# Math Help - Contour Integration

1. ## Contour Integration

$f(z) = \frac{z+2}{2 }$ evaulate $\int c f(z) dz$ when $C$is the semicircle $z=2{e}^{ i\theta } , 0 \leqslant \theta \leqslant \pi$

I am not getting what my lecturer gets, ill show you what ive done.

$f(z) = \frac{z+2}{2 }$ evaulate $\int c f(z) dz$ when $C$is the semicircle $z=2{e}^{ i\theta } , 0 \leqslant \theta \leqslant \pi$

I am not getting what my lecturer gets, ill show you what ive done.
My Attempt

$dz = 2i{e}^{ i\theta } d\theta$

and then putting this in and integrating it betwen pi and 0, is this right?

If so what are other people getting for their final answer?

3. I get -4. What do you get?

4. Originally Posted by Ackbeet
I get -4. What do you get?
Not the same

$\int \frac{{2e}^{ i\theta } + 2}{2 } 2i{e}^{ i\theta } d\theta = \frac{4i{e}^{ 2i\theta } + 4i{e}^{ i\theta } }{2 } d\theta = \int 2i{e}^{ 2i\theta } +2i{e}^{ i\theta }d\theta$

Is that right?

5. $=2i\int_{0}^{\pi}(e^{2i\theta}+e^{i\theta})\,d \theta.$

That is what I get, which agrees with your work so far. What next?

6. $= {e}^{ 2i\theta } + {2e}^{ 2i\theta }$ between $\pi$ and $0$ so ${e}^{ 2i\pi } + {2e}^{ 2i\pi} - 3$

$2i\int_{0}^{\pi}(e^{2i\theta}+e^{i\theta})\, d\theta=2i\left(\frac{e^{2i\theta}}{2i}+\frac{e^{i \theta}}{i}\right)\Bigg|_{0}^{\pi}.$

8. Originally Posted by Ackbeet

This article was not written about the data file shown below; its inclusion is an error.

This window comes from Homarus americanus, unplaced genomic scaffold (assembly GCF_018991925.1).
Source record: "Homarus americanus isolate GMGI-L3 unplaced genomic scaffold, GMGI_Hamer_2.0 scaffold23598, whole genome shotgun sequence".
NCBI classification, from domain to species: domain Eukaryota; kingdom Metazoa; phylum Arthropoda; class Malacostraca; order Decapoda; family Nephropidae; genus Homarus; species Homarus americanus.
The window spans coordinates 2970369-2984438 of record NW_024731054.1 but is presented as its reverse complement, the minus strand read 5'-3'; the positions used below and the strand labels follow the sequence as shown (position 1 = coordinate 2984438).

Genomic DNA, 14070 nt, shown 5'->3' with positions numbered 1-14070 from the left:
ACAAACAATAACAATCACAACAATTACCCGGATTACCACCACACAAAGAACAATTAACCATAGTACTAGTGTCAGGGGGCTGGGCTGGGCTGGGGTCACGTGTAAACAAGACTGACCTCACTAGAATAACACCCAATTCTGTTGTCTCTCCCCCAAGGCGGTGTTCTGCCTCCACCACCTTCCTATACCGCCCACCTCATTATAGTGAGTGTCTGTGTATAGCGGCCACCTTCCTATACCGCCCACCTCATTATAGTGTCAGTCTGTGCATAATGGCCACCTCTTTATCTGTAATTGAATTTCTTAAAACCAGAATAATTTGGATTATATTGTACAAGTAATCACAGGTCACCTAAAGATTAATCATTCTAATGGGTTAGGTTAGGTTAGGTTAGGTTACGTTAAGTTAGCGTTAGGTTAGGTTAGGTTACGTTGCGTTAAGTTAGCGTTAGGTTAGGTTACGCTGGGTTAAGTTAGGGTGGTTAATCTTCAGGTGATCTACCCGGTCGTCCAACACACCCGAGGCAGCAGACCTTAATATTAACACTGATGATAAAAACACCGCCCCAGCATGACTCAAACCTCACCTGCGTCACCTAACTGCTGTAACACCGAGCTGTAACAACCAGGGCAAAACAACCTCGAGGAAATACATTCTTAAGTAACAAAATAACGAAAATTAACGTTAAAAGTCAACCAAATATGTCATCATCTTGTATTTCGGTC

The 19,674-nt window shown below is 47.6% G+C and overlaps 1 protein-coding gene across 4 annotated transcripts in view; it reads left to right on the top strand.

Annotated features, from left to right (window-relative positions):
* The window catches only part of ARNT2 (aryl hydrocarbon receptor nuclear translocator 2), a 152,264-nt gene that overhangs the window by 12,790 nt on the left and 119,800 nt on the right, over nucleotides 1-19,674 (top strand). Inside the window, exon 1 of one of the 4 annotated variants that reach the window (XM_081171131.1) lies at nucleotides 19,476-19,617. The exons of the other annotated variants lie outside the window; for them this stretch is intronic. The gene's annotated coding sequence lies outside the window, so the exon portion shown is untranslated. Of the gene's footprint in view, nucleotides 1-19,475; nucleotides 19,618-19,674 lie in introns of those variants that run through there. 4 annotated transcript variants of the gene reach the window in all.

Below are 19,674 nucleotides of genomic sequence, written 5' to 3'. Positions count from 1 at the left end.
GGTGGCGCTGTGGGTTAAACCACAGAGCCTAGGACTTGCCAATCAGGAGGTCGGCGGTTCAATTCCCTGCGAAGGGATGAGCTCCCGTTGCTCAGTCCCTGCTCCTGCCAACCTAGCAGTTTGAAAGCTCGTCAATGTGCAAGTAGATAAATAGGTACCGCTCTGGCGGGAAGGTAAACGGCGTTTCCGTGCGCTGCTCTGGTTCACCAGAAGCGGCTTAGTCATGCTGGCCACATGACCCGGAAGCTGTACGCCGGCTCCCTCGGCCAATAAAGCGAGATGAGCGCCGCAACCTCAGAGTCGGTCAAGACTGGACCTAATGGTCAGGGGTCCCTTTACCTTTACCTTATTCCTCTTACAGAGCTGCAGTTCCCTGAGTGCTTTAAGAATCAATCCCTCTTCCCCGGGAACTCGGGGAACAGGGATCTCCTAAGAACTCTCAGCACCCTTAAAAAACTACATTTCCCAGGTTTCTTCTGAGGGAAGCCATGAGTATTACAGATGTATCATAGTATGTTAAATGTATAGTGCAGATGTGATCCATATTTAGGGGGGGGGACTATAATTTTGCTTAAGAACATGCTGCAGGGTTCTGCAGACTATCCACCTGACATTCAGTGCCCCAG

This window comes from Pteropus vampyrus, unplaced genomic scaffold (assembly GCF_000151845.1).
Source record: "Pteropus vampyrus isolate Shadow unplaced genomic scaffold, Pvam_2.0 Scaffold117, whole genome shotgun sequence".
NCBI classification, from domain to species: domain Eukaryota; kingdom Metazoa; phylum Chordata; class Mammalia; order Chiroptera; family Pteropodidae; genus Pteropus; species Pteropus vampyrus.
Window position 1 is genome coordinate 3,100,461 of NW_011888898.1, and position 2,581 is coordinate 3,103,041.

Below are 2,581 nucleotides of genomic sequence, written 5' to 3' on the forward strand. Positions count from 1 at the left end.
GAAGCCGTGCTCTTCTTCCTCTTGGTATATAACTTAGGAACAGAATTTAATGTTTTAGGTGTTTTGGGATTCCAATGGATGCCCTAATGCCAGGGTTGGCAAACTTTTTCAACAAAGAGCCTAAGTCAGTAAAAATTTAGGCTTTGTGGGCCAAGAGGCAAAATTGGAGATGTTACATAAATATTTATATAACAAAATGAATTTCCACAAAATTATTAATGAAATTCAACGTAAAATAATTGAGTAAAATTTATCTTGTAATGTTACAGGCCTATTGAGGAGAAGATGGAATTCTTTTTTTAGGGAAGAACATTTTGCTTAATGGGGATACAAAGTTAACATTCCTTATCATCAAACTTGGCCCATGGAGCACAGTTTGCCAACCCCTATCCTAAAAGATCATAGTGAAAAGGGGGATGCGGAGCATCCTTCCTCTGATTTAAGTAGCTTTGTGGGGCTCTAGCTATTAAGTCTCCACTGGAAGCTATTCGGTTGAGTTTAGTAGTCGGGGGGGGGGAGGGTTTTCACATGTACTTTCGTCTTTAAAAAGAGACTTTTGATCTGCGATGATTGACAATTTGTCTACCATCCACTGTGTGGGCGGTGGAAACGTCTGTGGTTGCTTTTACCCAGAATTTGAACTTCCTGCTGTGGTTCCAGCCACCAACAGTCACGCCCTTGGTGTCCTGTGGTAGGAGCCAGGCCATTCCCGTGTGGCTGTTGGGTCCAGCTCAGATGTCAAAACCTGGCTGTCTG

$2i\int_{0}^{\pi}(e^{2i\theta}+e^{i\theta})\, d\theta=2i\left(\frac{e^{2i\theta}}{2i}+\frac{e^{i \theta}}{i}\right)\Bigg|_{0}^{\pi}.$
How does that make it -4 putting the limits in?

9. Well, what do you get?

10. Originally Posted by Ackbeet
Well, what do you get?
${e}^{2i\pi } + 2{e}^{i\pi } -3$

${e}^{2i\pi } + 2{e}^{i\pi } -3$
$=1-2-3\dots$

12. Originally Posted by Ackbeet
$=1-2-3\dots$
Thanks but how?

13. Well,

$e^{i\pi}+1=0,$ one of the most beautiful equations in all of mathematics, and also

$e^{2i\pi}=1.$

Both are points on the unit circle in the complex plane. Another way of thinking about this is that

$e^{i\theta}=\cos(\theta)+i\sin(\theta).$ Hence,

$e^{i\pi}=\cos(\pi)+i\sin(\pi)=-1+i0=-1,$ and similarly for $e^{2i\pi}.$

Make sense?

14. Originally Posted by Ackbeet
Well,

$e^{i\pi}+1=0,$ one of the most beautiful equations in all of mathematics, and also

$e^{2i\pi}=1.$

Both are points on the unit circle in the complex plane. Another way of thinking about this is that

$e^{i\theta}=\cos(\theta)+i\sin(\theta).$ Hence,

$e^{i\pi}=\cos(\pi)+i\sin(\pi)=-1+i0=-1,$ and similarly for $e^{2i\pi}.$

Make sense?
Yep, thanks.

15. You're welcome!